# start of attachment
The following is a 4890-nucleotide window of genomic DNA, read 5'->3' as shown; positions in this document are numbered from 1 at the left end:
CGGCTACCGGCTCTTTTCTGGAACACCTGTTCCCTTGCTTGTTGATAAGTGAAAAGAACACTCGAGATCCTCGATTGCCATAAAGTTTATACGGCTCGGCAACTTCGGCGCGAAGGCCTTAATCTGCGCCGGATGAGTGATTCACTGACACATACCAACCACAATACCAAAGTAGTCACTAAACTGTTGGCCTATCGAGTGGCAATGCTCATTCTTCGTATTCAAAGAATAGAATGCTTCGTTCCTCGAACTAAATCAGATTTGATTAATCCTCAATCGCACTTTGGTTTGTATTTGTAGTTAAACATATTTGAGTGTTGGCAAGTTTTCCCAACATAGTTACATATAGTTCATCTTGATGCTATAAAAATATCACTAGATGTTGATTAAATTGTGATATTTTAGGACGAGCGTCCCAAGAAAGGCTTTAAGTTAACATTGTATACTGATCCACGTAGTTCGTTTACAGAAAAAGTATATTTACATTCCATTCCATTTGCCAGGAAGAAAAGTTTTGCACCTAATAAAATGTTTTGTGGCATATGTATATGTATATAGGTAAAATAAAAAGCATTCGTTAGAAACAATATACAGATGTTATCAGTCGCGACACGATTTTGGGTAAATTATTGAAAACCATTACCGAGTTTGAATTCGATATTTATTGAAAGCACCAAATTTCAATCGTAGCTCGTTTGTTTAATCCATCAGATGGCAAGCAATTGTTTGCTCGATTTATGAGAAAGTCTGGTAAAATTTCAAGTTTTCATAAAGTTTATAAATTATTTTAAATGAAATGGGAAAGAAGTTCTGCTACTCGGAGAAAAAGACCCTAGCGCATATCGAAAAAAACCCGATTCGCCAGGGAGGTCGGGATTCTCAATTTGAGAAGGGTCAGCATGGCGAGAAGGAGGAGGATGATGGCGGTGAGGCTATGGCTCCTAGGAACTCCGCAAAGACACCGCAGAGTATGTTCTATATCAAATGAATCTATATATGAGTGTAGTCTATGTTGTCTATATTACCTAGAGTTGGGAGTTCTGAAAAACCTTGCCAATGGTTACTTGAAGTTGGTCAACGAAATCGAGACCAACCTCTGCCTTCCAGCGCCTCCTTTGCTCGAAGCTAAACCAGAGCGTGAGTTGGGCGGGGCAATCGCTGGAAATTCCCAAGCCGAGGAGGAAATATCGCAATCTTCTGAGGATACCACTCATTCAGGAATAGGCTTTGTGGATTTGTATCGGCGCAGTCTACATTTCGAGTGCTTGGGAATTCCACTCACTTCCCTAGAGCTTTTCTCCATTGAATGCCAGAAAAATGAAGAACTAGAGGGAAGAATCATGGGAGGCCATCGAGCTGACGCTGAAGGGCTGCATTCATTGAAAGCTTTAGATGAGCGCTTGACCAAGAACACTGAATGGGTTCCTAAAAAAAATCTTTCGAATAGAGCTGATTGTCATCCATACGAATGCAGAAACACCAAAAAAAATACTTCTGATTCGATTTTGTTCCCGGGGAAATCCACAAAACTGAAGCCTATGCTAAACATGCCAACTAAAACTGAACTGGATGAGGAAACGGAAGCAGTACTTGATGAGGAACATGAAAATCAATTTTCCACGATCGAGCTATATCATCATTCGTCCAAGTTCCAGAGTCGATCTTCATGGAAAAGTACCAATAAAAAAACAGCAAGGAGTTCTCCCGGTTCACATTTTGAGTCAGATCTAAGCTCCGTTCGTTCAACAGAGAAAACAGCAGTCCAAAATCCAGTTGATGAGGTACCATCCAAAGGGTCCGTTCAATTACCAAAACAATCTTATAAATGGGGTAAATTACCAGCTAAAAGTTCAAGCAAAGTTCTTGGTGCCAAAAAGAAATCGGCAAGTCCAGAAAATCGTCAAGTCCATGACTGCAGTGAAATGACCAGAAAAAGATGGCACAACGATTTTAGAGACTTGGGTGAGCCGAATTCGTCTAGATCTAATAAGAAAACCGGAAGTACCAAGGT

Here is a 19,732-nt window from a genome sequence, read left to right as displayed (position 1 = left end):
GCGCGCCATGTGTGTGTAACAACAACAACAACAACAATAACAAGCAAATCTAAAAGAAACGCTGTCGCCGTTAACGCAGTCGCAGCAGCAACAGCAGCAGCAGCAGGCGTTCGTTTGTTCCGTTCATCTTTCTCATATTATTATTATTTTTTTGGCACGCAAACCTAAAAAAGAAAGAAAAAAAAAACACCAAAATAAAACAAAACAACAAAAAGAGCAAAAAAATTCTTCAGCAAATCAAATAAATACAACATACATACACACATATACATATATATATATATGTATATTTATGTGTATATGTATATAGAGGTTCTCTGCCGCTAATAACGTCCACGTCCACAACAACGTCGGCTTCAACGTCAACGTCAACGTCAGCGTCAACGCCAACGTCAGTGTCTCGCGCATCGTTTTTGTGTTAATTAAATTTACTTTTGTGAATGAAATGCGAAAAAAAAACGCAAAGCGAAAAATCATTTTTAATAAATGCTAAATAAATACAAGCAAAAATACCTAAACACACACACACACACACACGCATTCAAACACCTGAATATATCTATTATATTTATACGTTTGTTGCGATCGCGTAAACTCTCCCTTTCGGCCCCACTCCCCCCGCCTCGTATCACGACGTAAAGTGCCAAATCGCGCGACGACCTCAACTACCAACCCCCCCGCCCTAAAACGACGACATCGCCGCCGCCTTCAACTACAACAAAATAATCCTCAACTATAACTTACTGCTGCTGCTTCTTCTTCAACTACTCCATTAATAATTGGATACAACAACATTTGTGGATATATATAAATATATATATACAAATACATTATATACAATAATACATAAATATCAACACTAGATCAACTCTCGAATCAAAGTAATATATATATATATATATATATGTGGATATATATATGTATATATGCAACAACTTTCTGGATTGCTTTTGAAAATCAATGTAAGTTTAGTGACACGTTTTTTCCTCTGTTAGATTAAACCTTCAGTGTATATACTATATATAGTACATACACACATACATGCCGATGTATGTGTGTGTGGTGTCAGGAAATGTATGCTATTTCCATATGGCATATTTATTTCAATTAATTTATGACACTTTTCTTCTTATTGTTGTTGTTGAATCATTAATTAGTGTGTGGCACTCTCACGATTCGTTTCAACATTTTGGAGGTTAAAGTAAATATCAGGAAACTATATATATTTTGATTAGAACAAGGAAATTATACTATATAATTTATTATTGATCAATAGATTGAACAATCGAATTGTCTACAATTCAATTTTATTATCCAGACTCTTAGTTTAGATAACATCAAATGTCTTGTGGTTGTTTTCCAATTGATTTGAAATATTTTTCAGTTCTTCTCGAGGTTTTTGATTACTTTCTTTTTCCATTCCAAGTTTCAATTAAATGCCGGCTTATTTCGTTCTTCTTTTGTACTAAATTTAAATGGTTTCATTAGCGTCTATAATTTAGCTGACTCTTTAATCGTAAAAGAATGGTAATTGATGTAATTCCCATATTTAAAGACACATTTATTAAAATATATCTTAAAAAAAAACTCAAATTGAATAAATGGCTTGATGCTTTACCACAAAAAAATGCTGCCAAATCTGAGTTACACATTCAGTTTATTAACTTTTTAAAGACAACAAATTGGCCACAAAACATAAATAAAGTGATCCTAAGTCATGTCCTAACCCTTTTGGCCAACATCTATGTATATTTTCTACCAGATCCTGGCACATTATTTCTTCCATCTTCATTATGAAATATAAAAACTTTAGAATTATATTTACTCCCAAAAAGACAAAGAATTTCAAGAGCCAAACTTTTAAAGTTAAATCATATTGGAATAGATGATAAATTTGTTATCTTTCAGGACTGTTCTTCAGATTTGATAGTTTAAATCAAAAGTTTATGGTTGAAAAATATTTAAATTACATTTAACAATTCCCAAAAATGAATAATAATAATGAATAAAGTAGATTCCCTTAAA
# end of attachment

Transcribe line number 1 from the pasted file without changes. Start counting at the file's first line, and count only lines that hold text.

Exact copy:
The following is a 4890-nucleotide window of genomic DNA, read 5'->3' as shown; positions in this document are numbered from 1 at the left end: